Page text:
5 Blood Disorder Survivors Find a Cure in Donation
Advocacy Below are the stories of patients who, though battling different forms of blood cancer and blood disorders, found a common cure: a bone marrow or stem cell donation.
Jimmy Martinez — Multiple Myeloma
A proud grandfather and 25-year FDNY veteran, Jimmy Martinez was one of the courageous first responders on the front lines during both 9/11 and Super Storm Sandy. In June 2013 he was diagnosed with multiple myeloma. Jimmy underwent intense chemotherapy while searching for a bone marrow donor. In 2015, Jimmy’s prayers were answered; he found his life-saving match. He received the transplant he was patiently waiting for and was able to return to a normal life.
Owen Hogan — Aplastic Anemia
When Owen Hogan began developing bruises his parents, Tim and Kathleen, were not immediately concerned. Then their doctor delivered a diagnosis that turned the family’s lives upside down: their energetic toddler had severe aplastic anemia, a debilitating blood disorder. Owen needed a bone marrow transplant to survive. After a series of donor registration drives, a matching donor was discovered for Owen, who is back to being a kid. The Hogan family has since motivated more than 2,000 people to join the registry, leading to nearly 20 other patient-donor matches.
Amanda Schamper — Leukemia
Amanda Schamper was seven weeks pregnant with her third child when she was diagnosed with leukemia. Though doctors discovered the disease early, Amanda could not begin treatment because of the high risk of birth defects. Instead, she gave herself daily injectable chemotherapy and began taking oral medication in her second trimester. Amanda delivered a healthy baby boy, but needed a bone marrow transplant four months later. Fortunately, Amanda quickly matched with a donor and underwent a successful bone marrow transplant. Today, Amanda is a happy and healthy mom.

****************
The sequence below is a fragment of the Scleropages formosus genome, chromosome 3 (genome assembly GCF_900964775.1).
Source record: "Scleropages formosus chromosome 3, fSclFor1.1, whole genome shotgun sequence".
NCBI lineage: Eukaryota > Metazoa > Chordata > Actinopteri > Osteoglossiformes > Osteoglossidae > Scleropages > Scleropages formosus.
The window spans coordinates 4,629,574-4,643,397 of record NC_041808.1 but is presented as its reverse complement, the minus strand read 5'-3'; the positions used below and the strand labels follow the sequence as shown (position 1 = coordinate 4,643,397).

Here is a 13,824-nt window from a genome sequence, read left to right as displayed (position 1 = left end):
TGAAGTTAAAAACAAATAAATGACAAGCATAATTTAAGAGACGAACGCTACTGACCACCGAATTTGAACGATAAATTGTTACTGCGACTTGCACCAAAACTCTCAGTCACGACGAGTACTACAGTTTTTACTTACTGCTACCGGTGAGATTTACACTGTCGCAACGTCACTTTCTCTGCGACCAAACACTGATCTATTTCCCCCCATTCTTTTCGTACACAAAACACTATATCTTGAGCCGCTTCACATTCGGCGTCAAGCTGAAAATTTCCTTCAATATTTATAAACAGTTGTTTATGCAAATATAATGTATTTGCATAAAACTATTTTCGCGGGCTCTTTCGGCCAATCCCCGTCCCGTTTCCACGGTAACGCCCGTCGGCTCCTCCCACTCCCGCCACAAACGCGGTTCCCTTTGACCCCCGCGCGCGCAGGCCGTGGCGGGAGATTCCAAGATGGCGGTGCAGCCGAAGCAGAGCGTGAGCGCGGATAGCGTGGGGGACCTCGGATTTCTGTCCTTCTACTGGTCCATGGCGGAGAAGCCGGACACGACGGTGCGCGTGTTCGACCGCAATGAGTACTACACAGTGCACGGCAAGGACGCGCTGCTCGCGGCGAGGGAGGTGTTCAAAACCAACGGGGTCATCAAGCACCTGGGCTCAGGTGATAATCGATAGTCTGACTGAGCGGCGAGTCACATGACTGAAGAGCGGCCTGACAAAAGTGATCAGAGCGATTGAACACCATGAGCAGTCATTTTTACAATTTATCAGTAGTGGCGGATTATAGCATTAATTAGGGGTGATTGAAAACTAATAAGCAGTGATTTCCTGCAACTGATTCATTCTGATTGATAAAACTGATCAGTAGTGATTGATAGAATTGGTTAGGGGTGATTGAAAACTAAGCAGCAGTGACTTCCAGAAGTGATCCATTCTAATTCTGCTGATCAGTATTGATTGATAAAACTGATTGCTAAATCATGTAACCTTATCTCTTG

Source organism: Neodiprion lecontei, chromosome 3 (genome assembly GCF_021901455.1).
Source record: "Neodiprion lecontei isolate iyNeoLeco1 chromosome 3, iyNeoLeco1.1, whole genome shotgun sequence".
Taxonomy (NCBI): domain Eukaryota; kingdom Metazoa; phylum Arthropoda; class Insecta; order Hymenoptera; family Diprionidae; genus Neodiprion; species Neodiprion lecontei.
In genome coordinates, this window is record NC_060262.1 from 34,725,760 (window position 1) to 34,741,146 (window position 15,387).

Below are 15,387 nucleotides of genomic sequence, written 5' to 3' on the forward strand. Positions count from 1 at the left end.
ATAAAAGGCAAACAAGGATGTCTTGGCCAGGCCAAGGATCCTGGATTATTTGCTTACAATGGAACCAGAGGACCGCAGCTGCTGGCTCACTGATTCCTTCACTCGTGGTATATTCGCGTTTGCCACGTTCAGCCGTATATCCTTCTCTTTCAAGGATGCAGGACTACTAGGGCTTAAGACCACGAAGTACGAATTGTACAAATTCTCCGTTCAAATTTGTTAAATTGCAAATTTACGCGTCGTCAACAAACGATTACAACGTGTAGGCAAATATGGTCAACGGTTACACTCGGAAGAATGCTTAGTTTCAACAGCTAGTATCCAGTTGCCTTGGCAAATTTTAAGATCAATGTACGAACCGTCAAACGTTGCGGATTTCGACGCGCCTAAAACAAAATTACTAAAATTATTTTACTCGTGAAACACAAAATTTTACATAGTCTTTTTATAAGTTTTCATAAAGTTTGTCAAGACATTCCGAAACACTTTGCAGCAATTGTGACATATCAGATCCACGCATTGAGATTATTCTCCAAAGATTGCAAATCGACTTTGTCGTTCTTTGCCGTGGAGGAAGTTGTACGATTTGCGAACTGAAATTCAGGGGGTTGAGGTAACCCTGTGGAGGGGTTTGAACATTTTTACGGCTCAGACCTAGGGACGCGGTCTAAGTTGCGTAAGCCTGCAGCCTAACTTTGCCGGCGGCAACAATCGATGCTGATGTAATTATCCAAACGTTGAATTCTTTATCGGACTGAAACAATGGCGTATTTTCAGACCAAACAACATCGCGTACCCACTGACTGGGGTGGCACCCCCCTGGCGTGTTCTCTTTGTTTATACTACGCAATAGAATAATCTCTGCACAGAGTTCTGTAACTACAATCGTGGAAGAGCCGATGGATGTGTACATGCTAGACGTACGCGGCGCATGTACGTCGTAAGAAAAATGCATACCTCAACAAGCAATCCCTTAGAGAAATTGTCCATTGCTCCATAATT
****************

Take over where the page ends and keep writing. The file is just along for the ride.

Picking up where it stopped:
Tiffany Glasgow — Sickle Cell Anemia
For the first 12 years of her life, Tiffany Glasgow suffered from sickle cell anemia and the constant physical pain brought on by the disease. By 2011, she was spending up to two weeks a month in the hospital. A bone marrow transplant was her only hope for a better life. She searched for a matching donor for two years before receiving her lifesaving transplant in October 2013. Since the transplant, Tiffany and her family have hosted drives and events to raise awareness and inspire more people of color to join the bone marrow registry.
Mandy Manocchio — Leukemia
Everything was going great for Mandy Manacchio, a Manhattan fashion executive and busy mother of two. Then she was diagnosed with acute myeloid leukemia. Only 7 percent of registered potential donors are of Asian ancestry, making it harder for Mandy, who is Korean, to find a bone marrow donor. She worked to raise awareness of the need for donor and in October 2013 received the best birthday present ever. She received a transplant and was home from the hospital in time to spend Christmas with her family.
Jimmy, Owen, Amanda, Manny, and Tiffany are from different backgrounds, and suffered different blood diseases, but they all had one thing in common: their lives were saved by donors who stepped up to the plate to make a difference.
Every three minutes someone in the U.S. is diagnosed with a blood cancer and for many patients, a bone marrow transplant is their only chance for survival. While 30 percent find a matching donor in their families, 70 percent of patients — that’s nearly 14,000 a year — must rely on a benevolent stranger to donate. Here is another startling statistic: 6 out of 10 patients are unable to find a compatible donor. The odds are even lower for people of color since minority donors, across all ethnic groups, are vastly underrepresented on the registry.
There are many organizations dedicated to the mission of increasing awareness for the cause and encouraging individuals to register as potential donors. With over 27 million people registered worldwide there is a growing movement to change the odds for patients facing blood cancers and disorders.
Joining the registry not only gives hope to the thousands of patients in need, but you could also be the lucky person to save a life! Whether it’s a patient with leukemia, multiple myeloma, sickle cell anemia or aplastic anemia, you can be the cure they need.